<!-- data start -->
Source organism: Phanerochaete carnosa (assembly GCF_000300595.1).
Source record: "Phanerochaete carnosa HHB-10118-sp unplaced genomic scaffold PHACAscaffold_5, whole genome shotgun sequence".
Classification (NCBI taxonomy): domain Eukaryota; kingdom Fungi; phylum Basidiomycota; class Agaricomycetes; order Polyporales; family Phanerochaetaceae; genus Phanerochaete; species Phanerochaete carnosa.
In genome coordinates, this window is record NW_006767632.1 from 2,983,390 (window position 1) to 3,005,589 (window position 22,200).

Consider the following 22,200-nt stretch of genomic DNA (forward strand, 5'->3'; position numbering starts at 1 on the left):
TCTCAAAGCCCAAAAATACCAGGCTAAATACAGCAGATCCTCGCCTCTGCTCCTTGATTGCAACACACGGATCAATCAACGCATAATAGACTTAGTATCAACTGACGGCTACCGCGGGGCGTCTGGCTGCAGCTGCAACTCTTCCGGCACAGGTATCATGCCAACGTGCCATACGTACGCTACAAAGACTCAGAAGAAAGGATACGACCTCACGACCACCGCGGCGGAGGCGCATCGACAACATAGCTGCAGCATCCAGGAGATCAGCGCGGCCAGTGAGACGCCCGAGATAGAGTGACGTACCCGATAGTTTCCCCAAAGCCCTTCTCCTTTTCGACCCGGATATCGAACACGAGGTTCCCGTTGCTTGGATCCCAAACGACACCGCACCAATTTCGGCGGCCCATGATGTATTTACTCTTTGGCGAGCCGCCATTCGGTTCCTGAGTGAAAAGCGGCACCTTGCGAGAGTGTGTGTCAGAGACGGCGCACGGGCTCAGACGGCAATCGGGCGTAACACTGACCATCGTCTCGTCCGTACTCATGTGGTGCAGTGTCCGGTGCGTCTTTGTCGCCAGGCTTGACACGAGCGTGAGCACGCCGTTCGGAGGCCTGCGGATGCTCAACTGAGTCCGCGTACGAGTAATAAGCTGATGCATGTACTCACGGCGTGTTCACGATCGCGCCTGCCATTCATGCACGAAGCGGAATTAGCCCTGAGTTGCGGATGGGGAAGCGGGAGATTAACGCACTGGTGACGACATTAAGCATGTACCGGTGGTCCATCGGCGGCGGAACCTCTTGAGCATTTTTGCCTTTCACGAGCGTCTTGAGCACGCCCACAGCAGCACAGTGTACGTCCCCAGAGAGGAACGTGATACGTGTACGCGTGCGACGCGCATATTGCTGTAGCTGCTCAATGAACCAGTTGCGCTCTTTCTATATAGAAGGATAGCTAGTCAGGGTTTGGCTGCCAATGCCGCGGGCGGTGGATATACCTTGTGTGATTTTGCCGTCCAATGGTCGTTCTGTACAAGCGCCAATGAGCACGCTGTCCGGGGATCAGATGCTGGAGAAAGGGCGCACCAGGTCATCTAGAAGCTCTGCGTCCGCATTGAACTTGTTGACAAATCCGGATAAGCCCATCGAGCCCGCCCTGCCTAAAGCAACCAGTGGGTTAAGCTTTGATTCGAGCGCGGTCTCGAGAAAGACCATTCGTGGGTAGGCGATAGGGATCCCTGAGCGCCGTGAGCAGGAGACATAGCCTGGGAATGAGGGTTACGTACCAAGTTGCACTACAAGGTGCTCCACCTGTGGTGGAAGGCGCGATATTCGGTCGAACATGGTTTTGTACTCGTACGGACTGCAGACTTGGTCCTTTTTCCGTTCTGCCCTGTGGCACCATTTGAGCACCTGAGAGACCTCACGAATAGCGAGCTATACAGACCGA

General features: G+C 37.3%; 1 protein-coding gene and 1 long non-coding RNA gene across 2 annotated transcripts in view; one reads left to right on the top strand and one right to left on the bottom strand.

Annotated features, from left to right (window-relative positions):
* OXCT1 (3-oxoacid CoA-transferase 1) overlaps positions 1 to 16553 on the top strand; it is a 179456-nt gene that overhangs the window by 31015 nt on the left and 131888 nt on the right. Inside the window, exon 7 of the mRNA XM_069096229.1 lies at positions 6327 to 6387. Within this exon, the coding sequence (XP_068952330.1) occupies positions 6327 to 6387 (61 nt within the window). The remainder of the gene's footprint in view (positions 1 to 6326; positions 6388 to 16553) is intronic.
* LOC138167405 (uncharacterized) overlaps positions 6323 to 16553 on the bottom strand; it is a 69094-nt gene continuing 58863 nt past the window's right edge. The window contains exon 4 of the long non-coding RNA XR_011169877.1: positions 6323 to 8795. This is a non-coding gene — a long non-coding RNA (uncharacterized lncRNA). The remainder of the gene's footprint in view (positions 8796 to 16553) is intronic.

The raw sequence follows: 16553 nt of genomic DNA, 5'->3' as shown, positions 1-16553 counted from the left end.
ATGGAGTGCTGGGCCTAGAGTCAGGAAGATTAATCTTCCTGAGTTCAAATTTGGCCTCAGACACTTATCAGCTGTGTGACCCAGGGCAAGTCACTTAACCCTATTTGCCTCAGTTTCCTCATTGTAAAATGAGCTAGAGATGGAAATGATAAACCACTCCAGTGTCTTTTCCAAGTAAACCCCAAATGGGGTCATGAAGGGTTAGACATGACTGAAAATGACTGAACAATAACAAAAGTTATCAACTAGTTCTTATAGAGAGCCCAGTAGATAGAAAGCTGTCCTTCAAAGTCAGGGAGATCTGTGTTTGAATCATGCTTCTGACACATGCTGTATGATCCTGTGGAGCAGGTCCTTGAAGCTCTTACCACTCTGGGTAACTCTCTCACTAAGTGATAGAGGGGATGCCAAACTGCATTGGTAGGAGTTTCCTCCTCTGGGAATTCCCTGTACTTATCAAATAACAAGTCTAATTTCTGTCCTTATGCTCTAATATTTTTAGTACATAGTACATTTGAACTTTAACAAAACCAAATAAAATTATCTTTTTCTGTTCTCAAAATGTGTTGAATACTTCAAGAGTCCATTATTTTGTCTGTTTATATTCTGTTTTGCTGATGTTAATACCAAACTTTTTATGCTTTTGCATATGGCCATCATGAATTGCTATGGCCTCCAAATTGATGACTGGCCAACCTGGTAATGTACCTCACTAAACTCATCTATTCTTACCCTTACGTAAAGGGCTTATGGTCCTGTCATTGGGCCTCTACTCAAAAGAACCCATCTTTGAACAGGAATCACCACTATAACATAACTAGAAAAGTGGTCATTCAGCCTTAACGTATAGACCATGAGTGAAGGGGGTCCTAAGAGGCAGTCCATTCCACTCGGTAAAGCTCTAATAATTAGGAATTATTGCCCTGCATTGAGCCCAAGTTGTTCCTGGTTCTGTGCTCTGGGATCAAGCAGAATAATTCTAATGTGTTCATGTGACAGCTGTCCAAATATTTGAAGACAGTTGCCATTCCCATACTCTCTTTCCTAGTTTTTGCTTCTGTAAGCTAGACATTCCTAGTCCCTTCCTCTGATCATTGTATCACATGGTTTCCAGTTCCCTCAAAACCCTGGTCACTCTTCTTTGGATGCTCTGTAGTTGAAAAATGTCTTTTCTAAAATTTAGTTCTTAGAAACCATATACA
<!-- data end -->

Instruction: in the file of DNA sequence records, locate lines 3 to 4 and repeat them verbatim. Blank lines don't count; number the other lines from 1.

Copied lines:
Classification (NCBI taxonomy): domain Eukaryota; kingdom Fungi; phylum Basidiomycota; class Agaricomycetes; order Polyporales; family Phanerochaetaceae; genus Phanerochaete; species Phanerochaete carnosa.
In genome coordinates, this window is record NW_006767632.1 from 2,983,390 (window position 1) to 3,005,589 (window position 22,200).